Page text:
In May 2005, the Daily Record of York received an unusual request for a classified ad. That request lead to a full blown article.
"Where do I look for my records?"
State's sealed birth records remain a barrier
By JENNIFER GISH
Sunday, May 15, 2005
The phone rang just before lunch, Southern California time, on Mother's Day. Shawn Wright knew it had to be her.
The newspaper story about how he took out a classified ad to find his biological mother hadn't even been in print a full day. But the 41-year-old high-school algebra teacher, born Victor Lee Smith Aug. 29, 1963, at York Hospital, picked up the phone and hoped hard.
"Don't get excited, I'm not your mother," the woman on the phone told Wright at the beginning of a 45-minute conversation that wouldn't yield any real leads. "And I've had a few drinks today."
Wright still waits for the call he's looking for, the one from the woman who gave him up for adoption so many years ago.
Meanwhile, adopted children — now grown up and touched by his story — called the newspaper saying they understood exactly what Wright wanted.
"If you ever talk to Shawn, please tell him that he has a friend here," said Carol Attig, a 65-year-old York woman who successfully located her birth mother 10 years ago. She had a not-so-sweet reunion over the telephone with her biological mother when she was told that she had wasted her money placing the long-distance phone call. Still, Attig said, she's glad she knows.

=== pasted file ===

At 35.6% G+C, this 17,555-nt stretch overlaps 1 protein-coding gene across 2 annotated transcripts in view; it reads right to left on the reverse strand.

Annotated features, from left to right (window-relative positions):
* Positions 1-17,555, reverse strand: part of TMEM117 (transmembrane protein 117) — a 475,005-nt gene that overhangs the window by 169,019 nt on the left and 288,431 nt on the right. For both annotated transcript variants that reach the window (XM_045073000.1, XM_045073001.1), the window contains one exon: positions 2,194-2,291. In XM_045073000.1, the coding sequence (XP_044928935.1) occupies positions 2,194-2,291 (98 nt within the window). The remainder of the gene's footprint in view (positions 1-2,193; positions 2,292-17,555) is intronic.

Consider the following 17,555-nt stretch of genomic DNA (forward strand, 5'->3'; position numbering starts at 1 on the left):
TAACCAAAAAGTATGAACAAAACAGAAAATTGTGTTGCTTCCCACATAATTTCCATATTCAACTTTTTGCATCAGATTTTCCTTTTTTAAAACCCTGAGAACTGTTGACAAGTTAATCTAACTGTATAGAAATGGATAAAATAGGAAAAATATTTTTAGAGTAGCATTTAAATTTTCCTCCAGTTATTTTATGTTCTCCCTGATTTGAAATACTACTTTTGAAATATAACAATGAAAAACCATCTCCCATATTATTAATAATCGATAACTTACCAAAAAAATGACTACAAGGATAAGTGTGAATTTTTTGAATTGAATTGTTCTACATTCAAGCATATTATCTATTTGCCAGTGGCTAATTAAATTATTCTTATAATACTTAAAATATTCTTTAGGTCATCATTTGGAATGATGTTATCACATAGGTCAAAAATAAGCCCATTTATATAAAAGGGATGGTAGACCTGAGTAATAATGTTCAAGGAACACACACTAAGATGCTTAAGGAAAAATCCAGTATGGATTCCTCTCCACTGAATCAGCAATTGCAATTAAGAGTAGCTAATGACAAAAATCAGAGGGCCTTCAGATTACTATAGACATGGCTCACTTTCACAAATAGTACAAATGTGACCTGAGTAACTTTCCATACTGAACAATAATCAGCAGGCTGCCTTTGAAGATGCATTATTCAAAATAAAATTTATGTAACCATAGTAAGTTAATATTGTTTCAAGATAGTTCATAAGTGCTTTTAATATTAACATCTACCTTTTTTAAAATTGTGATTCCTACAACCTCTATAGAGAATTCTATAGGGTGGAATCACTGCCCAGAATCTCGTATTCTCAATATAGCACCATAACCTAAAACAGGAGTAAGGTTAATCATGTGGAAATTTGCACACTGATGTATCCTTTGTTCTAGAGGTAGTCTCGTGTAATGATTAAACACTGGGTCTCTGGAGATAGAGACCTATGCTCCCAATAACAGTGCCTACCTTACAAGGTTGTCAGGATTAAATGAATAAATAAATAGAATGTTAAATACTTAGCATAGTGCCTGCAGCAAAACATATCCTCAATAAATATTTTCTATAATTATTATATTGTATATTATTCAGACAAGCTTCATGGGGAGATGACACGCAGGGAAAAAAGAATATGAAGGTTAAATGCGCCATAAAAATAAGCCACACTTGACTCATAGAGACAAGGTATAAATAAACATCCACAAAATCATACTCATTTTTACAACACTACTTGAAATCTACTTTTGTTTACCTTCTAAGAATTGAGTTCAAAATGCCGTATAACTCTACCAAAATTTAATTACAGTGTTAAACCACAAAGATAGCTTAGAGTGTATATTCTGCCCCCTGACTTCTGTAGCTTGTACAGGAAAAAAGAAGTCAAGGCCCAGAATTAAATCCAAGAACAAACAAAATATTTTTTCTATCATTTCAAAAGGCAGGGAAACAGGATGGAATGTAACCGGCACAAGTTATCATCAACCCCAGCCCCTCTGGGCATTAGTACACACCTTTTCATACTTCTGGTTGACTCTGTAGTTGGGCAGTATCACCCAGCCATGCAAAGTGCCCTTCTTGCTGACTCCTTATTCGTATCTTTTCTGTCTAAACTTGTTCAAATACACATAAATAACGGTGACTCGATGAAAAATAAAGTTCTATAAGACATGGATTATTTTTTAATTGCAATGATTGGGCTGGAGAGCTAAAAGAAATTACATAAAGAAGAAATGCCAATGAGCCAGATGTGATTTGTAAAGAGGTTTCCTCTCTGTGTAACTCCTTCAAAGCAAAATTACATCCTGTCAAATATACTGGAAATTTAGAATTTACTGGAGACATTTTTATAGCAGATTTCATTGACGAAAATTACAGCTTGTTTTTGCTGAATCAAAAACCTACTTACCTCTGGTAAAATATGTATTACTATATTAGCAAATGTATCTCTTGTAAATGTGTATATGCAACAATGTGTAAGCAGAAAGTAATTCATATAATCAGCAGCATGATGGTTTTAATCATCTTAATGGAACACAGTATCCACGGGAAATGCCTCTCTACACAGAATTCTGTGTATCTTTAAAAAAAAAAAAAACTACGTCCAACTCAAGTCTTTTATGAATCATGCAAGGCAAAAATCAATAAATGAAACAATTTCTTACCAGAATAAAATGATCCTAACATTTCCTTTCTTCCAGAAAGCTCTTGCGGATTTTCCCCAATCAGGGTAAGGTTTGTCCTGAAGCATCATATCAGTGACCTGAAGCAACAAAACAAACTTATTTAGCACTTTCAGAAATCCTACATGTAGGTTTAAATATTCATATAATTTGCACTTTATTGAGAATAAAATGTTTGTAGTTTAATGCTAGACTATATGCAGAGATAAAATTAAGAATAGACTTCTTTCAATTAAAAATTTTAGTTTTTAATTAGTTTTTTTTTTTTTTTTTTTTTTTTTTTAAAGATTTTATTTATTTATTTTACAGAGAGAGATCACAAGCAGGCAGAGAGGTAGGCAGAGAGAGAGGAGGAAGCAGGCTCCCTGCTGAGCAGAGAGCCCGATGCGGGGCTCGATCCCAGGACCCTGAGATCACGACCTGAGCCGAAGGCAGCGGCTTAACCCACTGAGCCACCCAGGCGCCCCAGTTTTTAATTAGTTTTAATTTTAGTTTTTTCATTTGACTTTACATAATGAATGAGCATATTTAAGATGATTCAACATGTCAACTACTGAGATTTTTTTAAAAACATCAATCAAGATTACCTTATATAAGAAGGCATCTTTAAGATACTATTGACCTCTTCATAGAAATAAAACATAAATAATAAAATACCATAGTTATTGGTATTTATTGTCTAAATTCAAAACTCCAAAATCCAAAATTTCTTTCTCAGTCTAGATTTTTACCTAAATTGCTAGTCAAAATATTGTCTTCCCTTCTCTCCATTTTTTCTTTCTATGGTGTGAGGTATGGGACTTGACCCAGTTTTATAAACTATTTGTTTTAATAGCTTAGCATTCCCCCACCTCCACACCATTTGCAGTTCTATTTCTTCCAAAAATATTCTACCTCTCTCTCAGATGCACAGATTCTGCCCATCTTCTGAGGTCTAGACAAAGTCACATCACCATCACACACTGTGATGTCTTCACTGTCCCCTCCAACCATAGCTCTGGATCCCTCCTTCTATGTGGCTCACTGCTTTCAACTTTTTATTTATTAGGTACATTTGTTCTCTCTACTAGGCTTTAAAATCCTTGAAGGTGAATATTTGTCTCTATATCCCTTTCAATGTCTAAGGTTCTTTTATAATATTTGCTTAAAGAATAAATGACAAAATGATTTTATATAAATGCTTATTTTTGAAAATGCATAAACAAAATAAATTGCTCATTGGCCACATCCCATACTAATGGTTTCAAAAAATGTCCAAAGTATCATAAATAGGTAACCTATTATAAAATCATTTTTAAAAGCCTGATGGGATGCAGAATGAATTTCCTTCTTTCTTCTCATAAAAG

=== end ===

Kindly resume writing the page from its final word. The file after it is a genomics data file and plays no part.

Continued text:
Tell Wright, Attig said tearfully, that she understands what it's like to wonder about those places inside where nurture stops short and nature takes over.
Sealed vs. open records
An estimated 1.5 million adopted adults live in the United States. About 2,460 adopted children live in York County, according to the 2000 U.S. Census.
Even without the well-wishing calls from his fellow adoptees, it's clear Wright isn't alone.
Those who have searched and helped others search for their birth parents say Wright's situation is common for children adopted in Pennsylvania and the other states that seal the records of adoptees.
And those who search also say Pennsylvania needs to follow the lead of places such as New Hampshire, which allow adopted adults access to their original birth certificates.
"Right now, this system that defaults toward assumed confidentiality doesn't really allow the birth parent to speak for themselves," said Sue Romberger, who started PAFind, an e-mail listserv of more than 800 people who help each other find their birth parents.